Gathering Torah Knowledge Chagigah 3a There was once an incident involving Rabbi Yochanan ben Berokah and Rabbi Elazar Chisma who went to visit Rabbi Yehoshua in Peki’in. Rabbi Yehoshua said to them: “What novel teaching was expounded in the study hall today?” They said: “We are your disciples and we drink your waters1!” He replied: “Even so, it is impossible for the scholars of the study hall to conduct a session without expounding a novel teaching. Now, whose week was it to lecture?” They responded: “It was Rabbi Elazar ben Azaryah’s week.” Rabbi Yehoshua again inquired: “And on what subject was his discourse today? They answered: “On the Torah portion of Hakheil (‘gathering’)2.” Rabbi Yehoshua interrogated further: “And what did he expound on this subject?” They explained: “Devarim 31:12 states: ‘Gather together the people – the men, the women and the small children.’ The men come to learn and the women come to hear, but why do the small children come? It is in order to give reward to those who bring them.” Rabbi Yehoshua said to them: “A precious pearl was in your hand, and you sought to withhold it from me!” (Gemara Chagigah 3a) Why were the two Rabbis so reluctant to relate the novel teaching to Rabbi Yehoshua immediately? Why did he call it a precious pearl? How are we to understand the reward for bringing the young children? The Rabbis were hesitant to repeat what they had learnt on account of an unfortunate incident recorded in Gemara Chagigah 3b in which Rabbi Yose was blinded when he attempted to share with Rabbi Eliezer a novel teaching from the study hall. Maharsha elucidates that Rabbi Yose had in effect decided the law in the presence of his teacher, which is wrong. Rabbi Yehoshua’s disciples were therefore cautious in our episode. The Talmud Yerushalmi3 recounts that Rabbi Yehoshua’s mother used to bring his crib to the study hall so that the young infant’s ears would absorb the words of Torah spoken there. Rabbi Yehoshua had always been puzzled by his mother’s conduct. When he heard that the Torah commanded parents to bring their children to the Hakheil ceremony even though they were too young to understand, he realised that exposure to Torah has a tremendous impact on the holiness and spiritual development of a child. He felt that his mother’s efforts in this regard had helped him to become a Torah sage.4 Sefat Emet explains that in the future the parents will reap the rewards of children whom they can be proud of, by virtue of the fact that they exposed their children to such an environment even at a young age. 1. Water is a metaphor for Torah (see Isaiah 55:1) 2. Every seven years, after the conclusion of the Shemittah year and during the ensuing festival of Succot, the king of Israel would sit on a specially built platform in the Women’s Courtyard of the Temple, and recite from the book of Devarim to a “gathering” of the entire Jewish people. (Devarim 31:10-13) 3. Yevamot 1:6 4. Interestingly, Science Magazine’s 26th September 1997 edition published a study about the effect of reading to an eight-month-old infant.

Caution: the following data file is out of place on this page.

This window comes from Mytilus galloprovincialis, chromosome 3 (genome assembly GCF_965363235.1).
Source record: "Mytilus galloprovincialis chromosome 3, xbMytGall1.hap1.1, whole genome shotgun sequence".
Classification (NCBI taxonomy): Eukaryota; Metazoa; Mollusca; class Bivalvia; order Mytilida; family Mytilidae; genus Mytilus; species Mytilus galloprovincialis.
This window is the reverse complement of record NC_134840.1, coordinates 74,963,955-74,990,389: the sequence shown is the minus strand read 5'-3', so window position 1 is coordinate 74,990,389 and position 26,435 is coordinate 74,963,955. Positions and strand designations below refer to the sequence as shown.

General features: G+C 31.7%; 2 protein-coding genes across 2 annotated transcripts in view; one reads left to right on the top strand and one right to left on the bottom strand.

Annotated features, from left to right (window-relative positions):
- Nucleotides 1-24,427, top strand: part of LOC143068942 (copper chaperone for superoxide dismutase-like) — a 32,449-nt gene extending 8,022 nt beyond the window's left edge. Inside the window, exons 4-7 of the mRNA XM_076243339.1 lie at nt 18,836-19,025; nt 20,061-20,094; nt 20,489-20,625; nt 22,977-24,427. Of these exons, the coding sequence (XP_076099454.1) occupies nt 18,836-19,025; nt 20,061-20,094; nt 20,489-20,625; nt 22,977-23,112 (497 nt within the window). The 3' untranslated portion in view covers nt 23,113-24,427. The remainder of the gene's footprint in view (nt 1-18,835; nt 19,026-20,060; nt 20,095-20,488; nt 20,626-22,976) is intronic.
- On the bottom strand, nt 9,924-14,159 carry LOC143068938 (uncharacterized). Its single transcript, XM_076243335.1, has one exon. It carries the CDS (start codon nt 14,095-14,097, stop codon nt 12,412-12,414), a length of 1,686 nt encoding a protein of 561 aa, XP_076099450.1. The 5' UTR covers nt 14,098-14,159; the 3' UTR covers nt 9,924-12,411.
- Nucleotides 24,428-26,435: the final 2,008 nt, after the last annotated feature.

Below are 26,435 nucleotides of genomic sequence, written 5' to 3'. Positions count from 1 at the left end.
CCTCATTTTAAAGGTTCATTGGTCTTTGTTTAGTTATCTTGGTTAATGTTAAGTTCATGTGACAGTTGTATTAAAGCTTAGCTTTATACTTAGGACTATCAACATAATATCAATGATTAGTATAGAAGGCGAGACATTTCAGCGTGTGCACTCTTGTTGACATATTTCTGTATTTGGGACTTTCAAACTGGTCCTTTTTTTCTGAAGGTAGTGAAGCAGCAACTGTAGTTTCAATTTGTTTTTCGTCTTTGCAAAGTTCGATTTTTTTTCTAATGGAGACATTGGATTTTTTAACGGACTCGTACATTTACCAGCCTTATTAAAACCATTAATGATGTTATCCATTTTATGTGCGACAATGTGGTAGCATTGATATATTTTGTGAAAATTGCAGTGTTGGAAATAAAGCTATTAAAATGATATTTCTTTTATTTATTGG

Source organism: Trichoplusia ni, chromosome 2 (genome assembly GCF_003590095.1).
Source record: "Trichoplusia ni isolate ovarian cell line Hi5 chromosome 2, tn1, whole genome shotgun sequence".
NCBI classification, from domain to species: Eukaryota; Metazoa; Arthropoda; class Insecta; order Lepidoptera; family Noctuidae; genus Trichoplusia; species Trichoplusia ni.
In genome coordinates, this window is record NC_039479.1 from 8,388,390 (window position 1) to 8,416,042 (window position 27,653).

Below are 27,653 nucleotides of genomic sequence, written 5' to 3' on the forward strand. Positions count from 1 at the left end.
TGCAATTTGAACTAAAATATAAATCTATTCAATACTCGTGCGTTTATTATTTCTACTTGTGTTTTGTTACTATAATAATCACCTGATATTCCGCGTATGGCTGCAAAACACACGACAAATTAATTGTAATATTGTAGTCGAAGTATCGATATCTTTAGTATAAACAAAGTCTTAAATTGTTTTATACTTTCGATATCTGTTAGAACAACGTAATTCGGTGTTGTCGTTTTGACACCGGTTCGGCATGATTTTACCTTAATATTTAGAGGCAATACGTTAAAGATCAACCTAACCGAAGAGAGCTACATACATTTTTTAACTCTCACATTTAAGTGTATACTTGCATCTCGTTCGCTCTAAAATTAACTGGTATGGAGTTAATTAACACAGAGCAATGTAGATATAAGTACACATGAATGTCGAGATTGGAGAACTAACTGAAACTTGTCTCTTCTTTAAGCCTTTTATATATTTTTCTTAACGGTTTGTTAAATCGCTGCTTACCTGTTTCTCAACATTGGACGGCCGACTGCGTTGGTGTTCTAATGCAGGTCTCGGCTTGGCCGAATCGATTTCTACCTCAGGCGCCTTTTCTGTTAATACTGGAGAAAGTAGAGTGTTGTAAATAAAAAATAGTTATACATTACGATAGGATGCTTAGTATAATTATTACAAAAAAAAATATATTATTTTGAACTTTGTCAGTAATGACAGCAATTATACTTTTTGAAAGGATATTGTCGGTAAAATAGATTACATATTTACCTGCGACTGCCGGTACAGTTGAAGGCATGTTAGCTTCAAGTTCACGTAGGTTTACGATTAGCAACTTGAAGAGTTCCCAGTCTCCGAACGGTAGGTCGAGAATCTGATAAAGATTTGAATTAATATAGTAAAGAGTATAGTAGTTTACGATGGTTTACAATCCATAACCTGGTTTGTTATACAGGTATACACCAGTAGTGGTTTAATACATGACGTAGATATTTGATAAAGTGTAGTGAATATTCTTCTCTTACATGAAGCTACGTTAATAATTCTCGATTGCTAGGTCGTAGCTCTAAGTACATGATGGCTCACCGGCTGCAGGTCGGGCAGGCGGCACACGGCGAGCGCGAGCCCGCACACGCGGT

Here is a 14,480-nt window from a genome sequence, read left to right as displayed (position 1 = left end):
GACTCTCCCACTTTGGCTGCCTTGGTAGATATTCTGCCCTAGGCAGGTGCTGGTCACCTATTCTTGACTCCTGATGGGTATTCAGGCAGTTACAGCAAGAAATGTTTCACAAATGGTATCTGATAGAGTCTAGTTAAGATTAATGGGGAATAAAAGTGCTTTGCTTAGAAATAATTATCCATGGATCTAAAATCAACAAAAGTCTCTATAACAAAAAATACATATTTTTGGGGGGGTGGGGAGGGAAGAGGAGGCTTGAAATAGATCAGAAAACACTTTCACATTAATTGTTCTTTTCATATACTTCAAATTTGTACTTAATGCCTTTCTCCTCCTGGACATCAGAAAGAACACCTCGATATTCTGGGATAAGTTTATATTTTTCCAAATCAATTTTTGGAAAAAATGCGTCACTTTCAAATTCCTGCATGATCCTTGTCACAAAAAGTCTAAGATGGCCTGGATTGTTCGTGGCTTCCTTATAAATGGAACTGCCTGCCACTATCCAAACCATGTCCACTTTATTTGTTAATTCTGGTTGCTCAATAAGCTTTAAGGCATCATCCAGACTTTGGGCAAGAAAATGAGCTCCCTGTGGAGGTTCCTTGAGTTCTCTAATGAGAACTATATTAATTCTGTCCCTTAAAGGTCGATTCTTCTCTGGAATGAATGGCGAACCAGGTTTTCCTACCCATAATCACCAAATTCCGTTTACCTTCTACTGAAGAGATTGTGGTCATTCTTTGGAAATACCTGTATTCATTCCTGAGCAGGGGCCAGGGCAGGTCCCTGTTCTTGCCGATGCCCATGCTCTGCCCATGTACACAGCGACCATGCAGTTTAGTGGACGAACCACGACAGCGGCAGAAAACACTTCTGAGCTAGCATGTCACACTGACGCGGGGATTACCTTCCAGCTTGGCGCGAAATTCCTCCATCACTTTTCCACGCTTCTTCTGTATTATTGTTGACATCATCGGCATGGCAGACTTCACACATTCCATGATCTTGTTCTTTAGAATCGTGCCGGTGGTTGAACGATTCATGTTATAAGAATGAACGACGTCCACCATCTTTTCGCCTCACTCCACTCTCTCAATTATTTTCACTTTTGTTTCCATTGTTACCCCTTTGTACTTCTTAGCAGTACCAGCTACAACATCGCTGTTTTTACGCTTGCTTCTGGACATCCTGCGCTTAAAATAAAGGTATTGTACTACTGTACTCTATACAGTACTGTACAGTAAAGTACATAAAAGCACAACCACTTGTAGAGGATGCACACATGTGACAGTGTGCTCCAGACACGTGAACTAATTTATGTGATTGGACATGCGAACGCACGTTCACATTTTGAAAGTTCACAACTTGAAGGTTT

The data showed that there was subsequent recognition of those words, as opposed to other words.